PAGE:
WAXHAW, N.C.-- For years, the dog leash law in this small town has gone largely unenforced. Officials halted animal control service because there weren't enough complaints.
But the fatal mauling Wednesday of 5-year-old Makayla Woodard by two loose pit bulls has prompted a push for new restrictions and renewed debate about the dangers posed by pit bulls.
On Friday, a county commissioner said he wants to ban the breed in Union County, saying they are a threat to public safety.
Waxhaw Mayor Daune Gardner said town leaders will meet on Monday to discuss possible new ordinances, including forcing pet owners to register potentially dangerous animals with the police.
"We will be looking at what we can do to make our community safer," Gardner said.
The attack took place in a town 12 miles southeast of Charlotte, where rapid population growth has transformed a formerly rural area with virtually no pet law enforcement into a bedroom suburb.
Waxhaw had agreed before the attack to reinstate animal control service later this year to handle complaints because population has doubled to about 7,000 in the last decade, said Michael McLaurin, town manager.
"We've had a lot of growth, and we've got all of the related issues," McLaurin said.
Makayla, a kindergartner at Waxhaw Elementary School, died Wednesday after the attack, which took place between her home and a neighbor's property where the dogs lived on Rehobeth Road.
Her 67-year-old grandmother, Nancy Presson, told police she let Makayla outside to play in the snow and heard dogs barking. She went outside to find two dogs attacking the girl and flung herself over Makayla's body to try to protect her, according to a police report.
The dogs also attacked Presson, who suffered severe lacerations to her right hand, arm and shoulder, police said.
It remains unclear whether the dogs were left loose Wednesday or got off their chains before the attack.
A floral arrangement of daisies and carnations was outside Makayla's home Friday.
No one answered the door at the dog owner's house Friday afternoon.
Waxhaw Police Chief Michael Eiss told the Observer he expected to file charges soon against the dogs' owner.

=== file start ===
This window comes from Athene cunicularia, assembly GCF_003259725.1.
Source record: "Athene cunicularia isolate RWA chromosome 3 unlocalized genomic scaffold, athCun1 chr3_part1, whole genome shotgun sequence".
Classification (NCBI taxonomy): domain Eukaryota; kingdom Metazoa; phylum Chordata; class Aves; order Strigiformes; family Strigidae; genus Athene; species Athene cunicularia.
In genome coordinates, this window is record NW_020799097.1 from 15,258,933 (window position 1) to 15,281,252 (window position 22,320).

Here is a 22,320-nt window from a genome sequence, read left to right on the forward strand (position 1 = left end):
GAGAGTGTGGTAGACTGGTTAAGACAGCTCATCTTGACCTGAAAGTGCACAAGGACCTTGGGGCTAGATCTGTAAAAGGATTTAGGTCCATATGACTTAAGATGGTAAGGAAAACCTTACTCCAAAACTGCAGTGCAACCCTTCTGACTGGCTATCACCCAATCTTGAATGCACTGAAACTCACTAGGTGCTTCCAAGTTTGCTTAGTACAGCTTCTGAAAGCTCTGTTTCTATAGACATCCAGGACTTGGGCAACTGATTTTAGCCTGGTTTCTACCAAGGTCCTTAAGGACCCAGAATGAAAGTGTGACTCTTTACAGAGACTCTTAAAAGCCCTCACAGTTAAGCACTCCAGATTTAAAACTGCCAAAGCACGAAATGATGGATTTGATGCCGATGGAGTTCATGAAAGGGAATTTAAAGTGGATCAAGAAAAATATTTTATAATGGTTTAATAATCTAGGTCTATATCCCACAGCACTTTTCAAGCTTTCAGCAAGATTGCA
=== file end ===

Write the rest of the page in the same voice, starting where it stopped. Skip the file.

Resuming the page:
Eiss would not divulge any new details about the attack but said the dogs' owner was not at home when it occurred.
Waxhaw's leash law requires that dogs be kept on their owner's property unless they are on a leash. Dogs can roam their owner's property as long as an adult is outside with them and in control of the dogs.
Authorities said neither the Union County Sheriff's animal control division nor Waxhaw police had received complaints about the pit bulls.
But a neighbor who lives across the street said she called animal control on the two dogs about two months ago - not because they had behaved aggressively, she said, but because she feared they were being neglected.
Cyndi McCoy said one of the dogs wandered over to her house in November. She fed the dog because she said it looked malnourished. Then she called 911 and spoke to animal control.
"She looked like a dead dog walking," McCoy said. "She was just pitiful."
She said animal control told her there was nothing it could do. Although Waxhaw has a leash law, Union County does not. County officers cannot enforce town ordinances.
McCoy said one dog was usually chained in her owner's yard, while the other was often left unrestrained but usually stayed in the yard.
She said she never saw either of the dogs behave aggressively in the neighborhood, where dogs often roam. She said neighbors have had issues with dogs chasing children playing along the street.
But she said she fears the two dogs had been abused and that it may have led to Wednesday's attack.
"You put any dog under those circumstances, and they'll snap," she said.
McCoy was home when Makayla was attacked Wednesday.
"I keep hearing those screams," she said. "I can't get that out of my head."
Waxhaw stopped providing animal control service five years ago because there were so few complaints, said McLaurin, the town manager.
According to town ordinances, a first violation of the leash law is $10. Eiss said the amount is not enough of a deterrent. He said hiring an animal control officer would lead to better enforcement.
Now, Waxhaw leaders say they will look at implementing new ordinances.
The death of Makayla puts the issue "on the front burner," said Martin Lane, town commissioner.
Union County Commissioner Jonathan Thomas said he looked into whether the county could ban pit bulls. Thomas said he was told state law would prohibit such a measure but he says it would protect residents.
"You should get rid of all of the pit bulls," Thomas said. "You have to mitigate threats."
The Humane Society of the United States has opposed breed bans, said Kim Alboum, director of the North Carolina branch.
"Breed can't alone predict behavior," she said.
Some Waxhaw leaders indicated they would not support a ban on pit bulls, saying it is too difficult to separate breeds that are dangerous from those that are not.
But Mayor Gardner vowed officials would find out "what we can and cannot do."